The prosecution rests in John Odgren’s Massachusetts murder trial. The 19-year-old Princeton resident fatally stabbed 15-year-old James F. Alenson, fellow student at Lincoln-Sudbury Regional High School on January 19, 2007. Odgren, who was 16 at the time of the fatal stabbing, has pleaded not guilty by reason of insanity.
While Odgren doesn’t deny stabbing Alenson, who he didn’t know and just happened to encounter in a boys’ bathroom that day, his criminal defense team is arguing that he cannot be held criminally responsible for his actions because he isn’t sane enough. Odgren’s Massachusetts murder attorney called him a “geeky” bully magnet who was ‘psychotic’ and ‘delusional’ when he stabbed Alenson. One witness testified that on the day that the murder happened, Odgren had watched a violent video showing cartoon characters stabbing and shooting each other and that red blood blasted out of their injuries.
Odgren has a mild form of autism known as Asperger’s and suffers from depression. He also has developmental disabilities and is mentally ill. Bipolar disorder runs in the family. His mother has it. Four of his relatives ended up committing suicide.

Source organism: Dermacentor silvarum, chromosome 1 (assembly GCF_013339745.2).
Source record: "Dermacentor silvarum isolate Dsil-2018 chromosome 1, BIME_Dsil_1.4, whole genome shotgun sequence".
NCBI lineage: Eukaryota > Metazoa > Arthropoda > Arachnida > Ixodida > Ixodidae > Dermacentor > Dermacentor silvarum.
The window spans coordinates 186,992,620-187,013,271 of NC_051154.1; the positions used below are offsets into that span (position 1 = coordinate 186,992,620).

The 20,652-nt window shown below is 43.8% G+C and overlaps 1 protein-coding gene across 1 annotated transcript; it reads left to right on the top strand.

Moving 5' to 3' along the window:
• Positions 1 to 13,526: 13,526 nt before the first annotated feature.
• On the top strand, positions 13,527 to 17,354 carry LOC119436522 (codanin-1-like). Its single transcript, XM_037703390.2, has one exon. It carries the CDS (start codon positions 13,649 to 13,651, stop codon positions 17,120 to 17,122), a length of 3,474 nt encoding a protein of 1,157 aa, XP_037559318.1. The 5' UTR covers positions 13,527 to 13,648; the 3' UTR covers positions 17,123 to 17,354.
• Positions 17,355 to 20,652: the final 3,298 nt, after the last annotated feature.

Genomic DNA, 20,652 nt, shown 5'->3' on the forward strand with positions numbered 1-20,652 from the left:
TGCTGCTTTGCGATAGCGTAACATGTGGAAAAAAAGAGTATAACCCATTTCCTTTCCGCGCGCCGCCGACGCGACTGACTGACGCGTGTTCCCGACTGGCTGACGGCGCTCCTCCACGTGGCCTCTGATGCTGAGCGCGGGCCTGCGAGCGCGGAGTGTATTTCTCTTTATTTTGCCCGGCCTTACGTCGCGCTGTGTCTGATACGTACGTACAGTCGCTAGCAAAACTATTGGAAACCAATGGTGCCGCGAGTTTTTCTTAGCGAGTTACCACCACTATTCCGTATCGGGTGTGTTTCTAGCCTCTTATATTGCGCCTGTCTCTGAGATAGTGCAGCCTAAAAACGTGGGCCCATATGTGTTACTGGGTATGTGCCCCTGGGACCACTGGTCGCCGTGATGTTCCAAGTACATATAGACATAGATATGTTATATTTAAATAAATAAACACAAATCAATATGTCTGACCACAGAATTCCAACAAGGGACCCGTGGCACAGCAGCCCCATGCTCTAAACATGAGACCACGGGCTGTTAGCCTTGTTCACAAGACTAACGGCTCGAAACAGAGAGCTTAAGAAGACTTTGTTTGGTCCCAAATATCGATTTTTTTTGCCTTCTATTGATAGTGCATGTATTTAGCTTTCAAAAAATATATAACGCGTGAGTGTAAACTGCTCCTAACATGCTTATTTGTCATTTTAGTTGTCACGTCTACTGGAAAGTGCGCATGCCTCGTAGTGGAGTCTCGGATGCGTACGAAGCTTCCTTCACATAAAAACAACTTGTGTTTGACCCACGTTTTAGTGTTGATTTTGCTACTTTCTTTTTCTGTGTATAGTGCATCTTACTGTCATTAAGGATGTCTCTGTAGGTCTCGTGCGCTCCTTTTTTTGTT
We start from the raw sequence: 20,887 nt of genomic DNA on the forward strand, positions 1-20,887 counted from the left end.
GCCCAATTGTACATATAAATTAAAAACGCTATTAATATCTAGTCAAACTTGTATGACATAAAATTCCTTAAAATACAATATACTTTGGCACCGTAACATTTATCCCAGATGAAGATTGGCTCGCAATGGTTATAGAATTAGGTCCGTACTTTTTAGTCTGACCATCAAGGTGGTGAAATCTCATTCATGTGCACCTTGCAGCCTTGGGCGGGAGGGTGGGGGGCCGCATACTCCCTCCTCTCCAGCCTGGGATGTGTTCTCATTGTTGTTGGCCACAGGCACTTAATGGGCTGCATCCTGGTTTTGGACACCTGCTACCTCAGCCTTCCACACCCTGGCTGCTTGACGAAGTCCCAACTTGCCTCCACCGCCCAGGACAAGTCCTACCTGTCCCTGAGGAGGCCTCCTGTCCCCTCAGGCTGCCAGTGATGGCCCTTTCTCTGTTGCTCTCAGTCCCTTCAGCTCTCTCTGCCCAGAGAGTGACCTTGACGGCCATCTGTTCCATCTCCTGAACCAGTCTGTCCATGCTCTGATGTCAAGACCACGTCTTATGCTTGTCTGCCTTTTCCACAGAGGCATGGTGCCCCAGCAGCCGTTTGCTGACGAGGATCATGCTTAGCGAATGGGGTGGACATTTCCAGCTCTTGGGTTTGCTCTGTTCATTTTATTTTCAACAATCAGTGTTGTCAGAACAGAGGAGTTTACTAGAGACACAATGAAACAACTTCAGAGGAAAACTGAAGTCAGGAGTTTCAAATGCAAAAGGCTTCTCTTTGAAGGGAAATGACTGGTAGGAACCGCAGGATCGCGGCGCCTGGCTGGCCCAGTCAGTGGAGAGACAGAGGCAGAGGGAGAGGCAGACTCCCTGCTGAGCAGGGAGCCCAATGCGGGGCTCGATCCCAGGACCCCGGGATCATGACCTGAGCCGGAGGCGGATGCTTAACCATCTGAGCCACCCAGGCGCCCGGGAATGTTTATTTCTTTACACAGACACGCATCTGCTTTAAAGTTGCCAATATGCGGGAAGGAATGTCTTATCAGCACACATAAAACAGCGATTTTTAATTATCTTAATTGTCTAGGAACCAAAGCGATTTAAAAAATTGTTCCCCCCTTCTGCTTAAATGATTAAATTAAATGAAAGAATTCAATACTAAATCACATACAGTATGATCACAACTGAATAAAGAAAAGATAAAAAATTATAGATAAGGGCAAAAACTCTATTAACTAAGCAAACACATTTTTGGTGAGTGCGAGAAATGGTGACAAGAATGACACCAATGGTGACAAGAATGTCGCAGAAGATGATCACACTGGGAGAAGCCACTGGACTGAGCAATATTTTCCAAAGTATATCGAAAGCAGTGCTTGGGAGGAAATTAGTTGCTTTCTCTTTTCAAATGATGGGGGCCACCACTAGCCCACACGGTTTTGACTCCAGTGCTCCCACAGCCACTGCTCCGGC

Odgren randomly picked Alenson as his target on the day that he came to school with a butcher knife (a 12-inch knife with a near-8 inch blade). The 15-year-old freshman sustained multiple stab wounds, including wounds to the liver, lung, and heart, and defensive wounds. He died on the bathroom floor.
Jurors in Middlesex superior Court are tasked with deciding whether Odgren is guilty of murder or should be found not guilty due to lack of criminal responsibility. Prior to Alenson’s murder, Odgren had never been in trouble with the law. He was the one who was the target of ridicule and bullying by other kids.
Classmate: Odgren said ‘I’m not going to kill you’, Boston.com, April 14, 2010
Gruesome crime scene, painful death described in Odgren, Boston Herald, April 16, 2010
Prosecution Rests In Odgren Trial, WBZ, April 16, 2010
Related Web Resources:
Bipolar Disorder, National Institute of Mental Health
Massachusetts homicide laws are complex. It is important that you have an experienced Boston murder defense attorney representing you or your loved one.